Care Talk

After the Care Crisis

26 November 2018

The opening question of a conference titled “After the Care Crisis” at the University of Pennsylvania on November 15 and 16 2018, was “What would an equitable relationship among care workers, employers, and society look like?” unique in bringing scholars and activists together.

The Carebot Conundrum

26 November 2018

I am so much in favor of good care technology, but the risk of bad technology seems to be growing.

The World Bank, Getting Careless

27 October 2018

The World Development Report 2019 purports to explore the changing nature of work in the global economy.


27 October 2018

Guy Standing’s arguments for a universal basic income (UBI) as a way of protecting The Precariat

Bad Air, Costly Care

27 October 2018

On the nexus between environmental degradation and care costs.

The Tyranny of (Some) Metrics

16 October 2018

This new book by Jerry Z. Muller (Princeton University Press, 2018) does a great job explaining what happens when policy makers rely too heavily on simplistic measures of performance.

The ILO on Care Work and Care Workers

14 October 2018

On wages, working conditions and future shortages in paid care employment.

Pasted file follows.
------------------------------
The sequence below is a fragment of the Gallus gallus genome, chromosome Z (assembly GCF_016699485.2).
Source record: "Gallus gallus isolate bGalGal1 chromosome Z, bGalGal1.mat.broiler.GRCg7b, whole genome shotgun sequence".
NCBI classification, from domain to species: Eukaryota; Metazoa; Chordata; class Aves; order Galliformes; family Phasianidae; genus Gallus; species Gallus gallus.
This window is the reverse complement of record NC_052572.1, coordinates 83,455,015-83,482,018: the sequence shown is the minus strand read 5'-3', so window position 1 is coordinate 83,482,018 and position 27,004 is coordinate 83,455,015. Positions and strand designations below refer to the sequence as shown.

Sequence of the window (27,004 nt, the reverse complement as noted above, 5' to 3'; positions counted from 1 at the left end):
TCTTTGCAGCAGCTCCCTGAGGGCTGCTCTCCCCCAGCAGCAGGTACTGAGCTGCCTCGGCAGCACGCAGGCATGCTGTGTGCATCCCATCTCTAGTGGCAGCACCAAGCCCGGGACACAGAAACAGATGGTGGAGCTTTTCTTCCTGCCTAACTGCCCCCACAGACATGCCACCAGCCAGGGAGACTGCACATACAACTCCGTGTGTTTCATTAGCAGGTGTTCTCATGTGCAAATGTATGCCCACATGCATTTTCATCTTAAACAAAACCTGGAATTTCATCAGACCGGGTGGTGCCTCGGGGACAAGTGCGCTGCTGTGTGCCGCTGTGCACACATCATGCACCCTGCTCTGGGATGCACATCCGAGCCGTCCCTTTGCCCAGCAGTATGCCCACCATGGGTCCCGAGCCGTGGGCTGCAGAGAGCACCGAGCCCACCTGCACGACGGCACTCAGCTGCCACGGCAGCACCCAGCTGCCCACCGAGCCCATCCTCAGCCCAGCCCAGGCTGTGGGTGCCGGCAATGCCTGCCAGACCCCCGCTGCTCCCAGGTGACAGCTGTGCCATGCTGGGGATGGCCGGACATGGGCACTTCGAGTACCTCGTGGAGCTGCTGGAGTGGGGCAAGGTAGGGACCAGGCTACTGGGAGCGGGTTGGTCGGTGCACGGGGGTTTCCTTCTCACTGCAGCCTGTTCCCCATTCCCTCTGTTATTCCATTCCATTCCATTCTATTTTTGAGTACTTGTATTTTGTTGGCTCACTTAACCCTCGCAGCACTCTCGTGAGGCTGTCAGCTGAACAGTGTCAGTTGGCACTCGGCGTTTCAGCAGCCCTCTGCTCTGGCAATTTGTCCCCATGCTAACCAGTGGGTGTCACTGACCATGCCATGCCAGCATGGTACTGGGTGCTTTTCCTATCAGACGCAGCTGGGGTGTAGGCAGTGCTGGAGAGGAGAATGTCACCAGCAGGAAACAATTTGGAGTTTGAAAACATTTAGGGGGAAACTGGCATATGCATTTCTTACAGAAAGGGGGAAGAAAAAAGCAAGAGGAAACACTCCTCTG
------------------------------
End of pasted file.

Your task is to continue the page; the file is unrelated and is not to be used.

Global Centre of Excellence on Gender Statistics

13 October 2018

The first thing I want to say is I love the logo, which I have just sketched here. It’s so… feminine.

Developing Care

11 October 2018

A committment by the International Development Research Centre (IDRC) of Canada

The Book Underway

11 October 2018

My forthcoming book on how an analysis of care work complements intersectional political economy

Measuring Family Policy Effects

19 January 2016

About a session organized by the Labor and Employment Relations Association at the meetings of the Allied Social Science Association in San Francisco in early January.

Defining “Alternative Systems”

15 January 2016

The topic “alternative economic systems” is generally construed as “economic alternatives to capitalism.” This presumes we agree on what “capitalism” is. I don’t think we do.